April 3rd, 2011

OnePiece in the Boston Globe

There are some real issues with the Northeast and fashion. While Boston is no Portland, Maine, even a girl from Seattle tends to feel like everything gets adopted here a little later than ... elsewhere. As in, years. I found this annoying, because I was really hoping to see the end of pointy toed shoes, and it took longer here than ... elsewhere. But whatever. We're through that. It's all good.

I don't know what brought this to my attention:


Apparently some hungover Norwegians came up with a garment design based on sewing hoodies to sweatpants, and after a while, a guy on the Boston Globe staff reported on it and its celebrity adopters. What the staff writer missed, however (possibly because it happened before he was born and, therefore, is not relevant) is that the jumpsuit or flightsuit or coverall has a very long career as a not-really-fashionable-but-we'll-pretend clothing choice. Think: W. with the crotch thingy (I guess that's one way to deal with the bagginess inherent in this garment) on the flight deck (sorry I reminded you of that); the cover of Heinlein's _Friday_ in paperback, endless middle-aged housewives in the mid 1980s wearing "leisure wear", usually with really silly belts over them.

The hood on it is a novel feature in my experience, but I'm sure someone will point to a 50 year old instance of same if I just wait a few hours.

While I certainly committed jumpsuit sins in the mid- to late 1980s myself (there are pictures to prove it, including one with shorter legs that could arguably be described as a skort -- no, I'm not kidding, and while I have photographic proof I'm not sharing it here), I'm always amazed that people keep trying to make something so simultaneously practical (hey, we're talking a _coverall_ here. That's mechanic clothing. For realz.) and awkward, at least for women who don't feel like stripping to pee. (Yeah, I never understood the belt over the jumpsuit thing that middle-aged women were doing in the 80s. That belt just made the problem that much worse.)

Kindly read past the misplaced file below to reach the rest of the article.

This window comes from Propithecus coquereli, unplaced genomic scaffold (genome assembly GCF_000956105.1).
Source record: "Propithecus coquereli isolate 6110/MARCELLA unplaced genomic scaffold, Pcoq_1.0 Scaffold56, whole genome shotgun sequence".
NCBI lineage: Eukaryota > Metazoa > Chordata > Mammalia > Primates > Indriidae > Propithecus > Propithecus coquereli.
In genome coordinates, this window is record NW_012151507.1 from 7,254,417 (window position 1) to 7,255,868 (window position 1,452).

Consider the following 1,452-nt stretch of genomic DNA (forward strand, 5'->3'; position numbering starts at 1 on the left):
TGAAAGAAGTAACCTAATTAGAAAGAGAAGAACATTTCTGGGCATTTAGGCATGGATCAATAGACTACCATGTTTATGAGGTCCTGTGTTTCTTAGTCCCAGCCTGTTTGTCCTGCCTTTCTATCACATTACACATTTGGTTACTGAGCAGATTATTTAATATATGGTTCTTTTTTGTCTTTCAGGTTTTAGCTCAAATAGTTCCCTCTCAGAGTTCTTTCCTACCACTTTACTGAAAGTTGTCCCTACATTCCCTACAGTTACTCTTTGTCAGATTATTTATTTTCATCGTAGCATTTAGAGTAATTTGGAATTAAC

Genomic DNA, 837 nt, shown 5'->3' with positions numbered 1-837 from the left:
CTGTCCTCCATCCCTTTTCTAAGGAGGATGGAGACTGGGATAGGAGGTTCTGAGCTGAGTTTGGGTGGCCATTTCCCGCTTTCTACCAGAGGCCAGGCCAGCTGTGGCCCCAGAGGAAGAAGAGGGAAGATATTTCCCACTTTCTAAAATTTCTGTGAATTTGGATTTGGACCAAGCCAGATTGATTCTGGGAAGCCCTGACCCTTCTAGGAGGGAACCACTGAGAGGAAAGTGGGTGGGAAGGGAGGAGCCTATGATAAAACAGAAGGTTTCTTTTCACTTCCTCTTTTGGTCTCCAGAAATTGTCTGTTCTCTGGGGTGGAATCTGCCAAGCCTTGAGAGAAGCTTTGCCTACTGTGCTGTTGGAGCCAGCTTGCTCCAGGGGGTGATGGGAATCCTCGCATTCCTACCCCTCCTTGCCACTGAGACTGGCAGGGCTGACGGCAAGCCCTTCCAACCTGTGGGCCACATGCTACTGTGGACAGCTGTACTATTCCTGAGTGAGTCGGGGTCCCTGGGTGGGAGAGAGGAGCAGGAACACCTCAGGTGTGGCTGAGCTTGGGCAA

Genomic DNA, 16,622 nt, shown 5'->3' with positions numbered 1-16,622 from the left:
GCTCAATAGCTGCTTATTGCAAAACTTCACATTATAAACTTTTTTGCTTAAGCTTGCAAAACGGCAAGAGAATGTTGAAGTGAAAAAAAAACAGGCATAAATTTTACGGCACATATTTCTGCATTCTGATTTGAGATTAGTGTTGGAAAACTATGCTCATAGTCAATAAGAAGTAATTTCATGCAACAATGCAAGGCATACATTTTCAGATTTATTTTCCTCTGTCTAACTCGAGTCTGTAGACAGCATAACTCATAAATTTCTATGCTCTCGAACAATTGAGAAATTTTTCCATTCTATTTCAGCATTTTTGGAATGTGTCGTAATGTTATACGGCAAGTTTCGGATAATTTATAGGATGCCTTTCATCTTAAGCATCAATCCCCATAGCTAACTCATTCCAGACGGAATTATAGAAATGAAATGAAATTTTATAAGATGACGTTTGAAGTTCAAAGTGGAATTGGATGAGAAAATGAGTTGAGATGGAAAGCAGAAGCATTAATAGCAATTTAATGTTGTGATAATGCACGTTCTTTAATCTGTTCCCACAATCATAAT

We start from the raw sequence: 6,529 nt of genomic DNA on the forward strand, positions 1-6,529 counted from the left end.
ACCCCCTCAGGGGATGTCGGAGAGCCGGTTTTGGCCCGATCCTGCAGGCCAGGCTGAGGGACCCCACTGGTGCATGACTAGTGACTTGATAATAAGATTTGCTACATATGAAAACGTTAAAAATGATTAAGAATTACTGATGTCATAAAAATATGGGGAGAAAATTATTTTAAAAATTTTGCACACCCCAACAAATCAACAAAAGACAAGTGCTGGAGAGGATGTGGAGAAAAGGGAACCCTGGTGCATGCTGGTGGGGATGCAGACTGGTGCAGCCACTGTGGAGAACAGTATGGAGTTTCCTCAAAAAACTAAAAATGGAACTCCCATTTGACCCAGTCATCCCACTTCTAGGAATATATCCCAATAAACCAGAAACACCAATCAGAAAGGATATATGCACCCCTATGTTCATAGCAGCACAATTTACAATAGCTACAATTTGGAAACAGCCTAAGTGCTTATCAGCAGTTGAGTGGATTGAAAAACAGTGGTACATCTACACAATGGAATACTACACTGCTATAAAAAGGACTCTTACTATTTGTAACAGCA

genealogical serendipity

Henry Z Jones does amazing genealogical work. He's also written a couple of highly improbably titled books about weird things that happen while doing genealogy, that I am still resisting buying (I'll give in. I know I will. Or maybe I'll get it at the library. Hmmm.).

My stepfather-in-law was kind enough to divulge some names and a little additional information regarding his family, which let me go digging around in the Lower East. I have candidate families for his mother and his father; further research will be required to make certain I have the right people. The truly bizarre bit that turned up was a _name_ coincidence that made me chuckle: the attorney who did M.G.'s naturalization in 1904 (hypothetical grandfather of stepfather-in-law) had the same name as my paternal grandfather after he came to the US a few years after that. At the time, of course, that man was a boy still in Fryslan, and still using his given name. Still, really quite hilarious to me.

This is the first time my genealogical efforts have revolved around careful analysis of street addresses on census pages. R. has been doing this for a while to disambiguate his extended family in Berlin, NH. The census form doesn't have a spot for a street address, but the name of the street is often written at right angles in the left margin or some similar spot. I had from e-mail the street where stepfather-in-law's parents lived (where he grew up -- not helpful just yet, because they got married in 1930, so that address won't show up until the 1940 census which I'll get my mitts on next year, IIRC), and also from where his grandparents lived. The candidate families both lived within a block or two, which I believed, based on what little I know about New York in the first quarter-ish of the 20th century, was important.